Skip to main content
University of Nebraska–Lincoln

Full Article

Visit Apply Give

Nine Remote Learning Tips From Online Graduate Students

Nine Remote Learning Tips From Online Graduate Students
College of Business online graduate students offer advice to those new to learning remotely, such as staying on top of assignments in Canvas.

Online graduate students enrolled in the MBA@Nebraska, M.S. in Business Analytics and M.S. in Finance programs at the University of Nebraska–Lincoln College of Business work to obtain their degrees remotely from around the world. In their experiences, they develop routines and skills that help them succeed in class while balancing work, life and academic responsibilities. We asked them to share words of wisdom for the students currently finishing the spring semester remotely for the first time due to COVID-19 recommendations.

The online students shared this advice:

Develop A Schedule
“Take advantage of the time flexibility by finding a balanced routine of sleep, exercise, hobbies and a personalized study schedule. Then stick to that schedule.”
Joel Einfeldt, MBA, Lincoln, Nebraska

“The first thing you should do in each class is figure out the rhythm of the course, when things are due and how they are submitted. Assume the first week will be chaotic until everyone figures out how to use the technology.”
Shannon McEvoy, MBA, Fort Collins, Colorado

“Try to create your own schedule and stick to it to help you stay on track. View your routine on a week-by-week basis. For example, any required readings or lectures, have them completed Monday to Tuesday. Wednesday to Friday, work on assignments with upcoming due dates. Saturday to Sunday, button up everything that needs to be submitted and get a jump-start on the following week.”
Maggie Puncekar, MBA, Chicago

“Schedule a specific time each day for school. For me it’s when all the kids are asleep – so, four days a week from 9 to 11 p.m. is ‘school’ for me. Doing this and sticking with it also helps set boundaries for your loved ones who may also request your time.”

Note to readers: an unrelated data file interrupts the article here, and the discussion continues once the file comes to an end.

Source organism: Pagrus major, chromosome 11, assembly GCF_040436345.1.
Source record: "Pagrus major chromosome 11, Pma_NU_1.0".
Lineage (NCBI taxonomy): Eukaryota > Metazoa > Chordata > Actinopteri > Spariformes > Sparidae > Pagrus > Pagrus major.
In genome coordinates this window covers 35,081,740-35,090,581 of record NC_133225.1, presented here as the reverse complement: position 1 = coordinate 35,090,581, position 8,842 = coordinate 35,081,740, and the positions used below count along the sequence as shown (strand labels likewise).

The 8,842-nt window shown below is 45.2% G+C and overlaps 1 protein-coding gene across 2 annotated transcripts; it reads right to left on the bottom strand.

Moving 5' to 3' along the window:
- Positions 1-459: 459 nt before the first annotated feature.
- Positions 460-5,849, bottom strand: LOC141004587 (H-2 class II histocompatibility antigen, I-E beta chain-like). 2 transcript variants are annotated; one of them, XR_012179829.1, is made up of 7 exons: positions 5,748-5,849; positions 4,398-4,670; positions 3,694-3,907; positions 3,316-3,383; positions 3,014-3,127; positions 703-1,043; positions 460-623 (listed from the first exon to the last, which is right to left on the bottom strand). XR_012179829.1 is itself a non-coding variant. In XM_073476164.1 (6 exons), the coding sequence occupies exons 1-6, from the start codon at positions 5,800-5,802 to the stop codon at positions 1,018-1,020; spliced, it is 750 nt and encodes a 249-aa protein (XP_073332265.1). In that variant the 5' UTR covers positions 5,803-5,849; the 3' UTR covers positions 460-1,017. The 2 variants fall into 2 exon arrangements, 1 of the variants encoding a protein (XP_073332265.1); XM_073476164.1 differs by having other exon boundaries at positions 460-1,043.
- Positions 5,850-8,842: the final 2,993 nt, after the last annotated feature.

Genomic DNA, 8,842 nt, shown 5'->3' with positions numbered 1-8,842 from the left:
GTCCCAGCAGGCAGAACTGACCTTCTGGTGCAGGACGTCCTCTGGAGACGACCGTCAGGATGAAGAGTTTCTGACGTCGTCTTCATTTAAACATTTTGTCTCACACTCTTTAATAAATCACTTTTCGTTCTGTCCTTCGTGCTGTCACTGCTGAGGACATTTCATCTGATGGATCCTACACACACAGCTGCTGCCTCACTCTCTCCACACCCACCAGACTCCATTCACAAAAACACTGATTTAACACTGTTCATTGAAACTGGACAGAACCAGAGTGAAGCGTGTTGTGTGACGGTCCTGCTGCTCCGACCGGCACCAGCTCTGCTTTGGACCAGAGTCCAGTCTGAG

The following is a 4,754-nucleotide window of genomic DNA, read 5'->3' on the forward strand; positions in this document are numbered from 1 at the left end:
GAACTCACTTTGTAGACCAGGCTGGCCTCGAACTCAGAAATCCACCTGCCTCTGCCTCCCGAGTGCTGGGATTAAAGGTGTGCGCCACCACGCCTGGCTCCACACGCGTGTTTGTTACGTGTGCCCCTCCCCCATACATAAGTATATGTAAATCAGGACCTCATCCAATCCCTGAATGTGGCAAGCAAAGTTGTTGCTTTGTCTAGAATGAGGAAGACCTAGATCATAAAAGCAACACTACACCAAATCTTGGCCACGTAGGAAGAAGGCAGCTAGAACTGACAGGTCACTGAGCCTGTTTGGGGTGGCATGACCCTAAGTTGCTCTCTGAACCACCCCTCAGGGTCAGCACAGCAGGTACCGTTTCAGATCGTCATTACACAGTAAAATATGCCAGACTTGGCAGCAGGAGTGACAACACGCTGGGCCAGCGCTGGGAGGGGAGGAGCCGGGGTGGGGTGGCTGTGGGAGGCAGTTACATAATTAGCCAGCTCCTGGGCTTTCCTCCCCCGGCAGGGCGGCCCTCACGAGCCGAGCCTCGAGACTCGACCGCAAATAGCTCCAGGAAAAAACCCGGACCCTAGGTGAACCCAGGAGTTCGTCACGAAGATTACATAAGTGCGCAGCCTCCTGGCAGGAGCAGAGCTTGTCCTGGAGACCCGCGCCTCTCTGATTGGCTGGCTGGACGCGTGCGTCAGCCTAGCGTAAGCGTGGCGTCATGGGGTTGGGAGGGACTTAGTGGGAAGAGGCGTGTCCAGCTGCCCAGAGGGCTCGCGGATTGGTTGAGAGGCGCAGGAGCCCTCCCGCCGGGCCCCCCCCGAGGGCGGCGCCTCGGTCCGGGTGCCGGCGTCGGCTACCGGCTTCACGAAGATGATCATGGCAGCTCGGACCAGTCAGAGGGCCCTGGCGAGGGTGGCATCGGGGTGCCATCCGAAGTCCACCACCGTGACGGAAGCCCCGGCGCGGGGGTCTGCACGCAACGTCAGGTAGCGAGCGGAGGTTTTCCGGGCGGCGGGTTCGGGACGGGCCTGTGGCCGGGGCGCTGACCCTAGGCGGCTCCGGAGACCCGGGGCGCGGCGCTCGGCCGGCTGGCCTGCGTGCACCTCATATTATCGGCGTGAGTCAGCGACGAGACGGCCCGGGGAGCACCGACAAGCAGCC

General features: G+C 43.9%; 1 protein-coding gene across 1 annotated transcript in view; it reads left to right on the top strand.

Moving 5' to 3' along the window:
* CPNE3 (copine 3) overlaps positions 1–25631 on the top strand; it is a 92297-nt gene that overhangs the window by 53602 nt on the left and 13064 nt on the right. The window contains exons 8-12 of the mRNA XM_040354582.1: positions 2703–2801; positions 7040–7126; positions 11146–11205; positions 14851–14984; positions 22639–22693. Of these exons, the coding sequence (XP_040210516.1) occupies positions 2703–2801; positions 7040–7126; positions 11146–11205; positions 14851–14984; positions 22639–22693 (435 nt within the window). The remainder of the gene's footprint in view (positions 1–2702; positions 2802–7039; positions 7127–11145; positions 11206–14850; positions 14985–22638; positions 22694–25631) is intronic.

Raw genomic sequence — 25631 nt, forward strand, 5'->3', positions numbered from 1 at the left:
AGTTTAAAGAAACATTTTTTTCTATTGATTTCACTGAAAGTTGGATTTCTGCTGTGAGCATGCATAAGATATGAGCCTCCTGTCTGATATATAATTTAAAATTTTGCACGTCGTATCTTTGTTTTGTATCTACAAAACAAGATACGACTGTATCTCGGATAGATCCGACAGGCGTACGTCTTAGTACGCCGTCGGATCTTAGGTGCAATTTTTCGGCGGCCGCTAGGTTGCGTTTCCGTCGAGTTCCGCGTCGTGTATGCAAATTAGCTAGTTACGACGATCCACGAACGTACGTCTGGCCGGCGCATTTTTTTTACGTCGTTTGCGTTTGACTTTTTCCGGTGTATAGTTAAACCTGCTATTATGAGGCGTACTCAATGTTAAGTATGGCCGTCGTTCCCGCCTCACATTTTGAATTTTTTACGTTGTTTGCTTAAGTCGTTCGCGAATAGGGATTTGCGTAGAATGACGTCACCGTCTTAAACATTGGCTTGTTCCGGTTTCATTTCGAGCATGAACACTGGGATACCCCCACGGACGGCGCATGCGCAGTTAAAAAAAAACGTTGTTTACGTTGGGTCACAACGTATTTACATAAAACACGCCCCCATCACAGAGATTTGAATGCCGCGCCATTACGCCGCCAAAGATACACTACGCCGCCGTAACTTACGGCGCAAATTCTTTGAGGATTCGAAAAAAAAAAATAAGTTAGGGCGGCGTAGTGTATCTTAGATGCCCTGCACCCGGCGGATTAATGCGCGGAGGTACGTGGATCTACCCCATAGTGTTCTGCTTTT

Alex Harkins, MBA, Tampa, Florida

“My best tip for remote learning is to set a recurring schedule on your smart phone or tablet as a reminder to check your Canvas to-do list every day in the morning and evening. After a week, it’ll become habit. Checking the to-do list in Canvas regularly will force you to stay on top of the requirements. Also, get in the habit of watching the instructor’s online lecture multiple times during free moments and the information will be easier to remember and understand.”
Jamie Williams, MBA, Lincoln

“Get a planner and write down assignments, tests, forum posts or any other assignment due dates. Try to stay at least two to three days ahead of the due dates so you are not rushed trying to get assignments done on time.”
Jayme Hallman, M.S. in Business Analytics, Bayard, Nebraska

Stay Engaged And Connected 
“Stay engaged! Whether that is through online class sessions, calls with group members, or discussion boards. It helps immensely to retain the community aspect of classes.”
John Szalewski, MBA, Omaha, Nebraska

“If you have a class with a lot of teamwork and group assignments, stay connected with your teammates as much as possible. I’ve had success with establishing a group text thread (don’t be afraid to share your number), as well as getting together virtually once a week just to touch base and talk to make sure we’re all on the same page.”
Maggie Puncekar, MBA, Chicago

“Stay in front of group assignments. Be proactive with your group to get everyone together and aligned well before the assignment is due. For example, two to three weeks before a report is due, I reach out to the group, outline a proposed plan and solicit feedback on it. Then we schedule a time to meet via Zoom, Skype or Canvas. This live session is where we discuss the assignment and we divide the work into parts. Working with the tools we have access to, like Google Docs, we stay in touch and follow the progress of the assignment and pitch in if someone gets stuck. Not everyone works on schoolwork at the same time due to their own personal situation, so time has to be built into the progress of the assignment so people can contribute in the best way for them, which in turn, helps the group.”
Suzanne Godfrey, MBA, Madison, Wisconsin

To learn more about business graduate programs, visit:

Published: April 6, 2020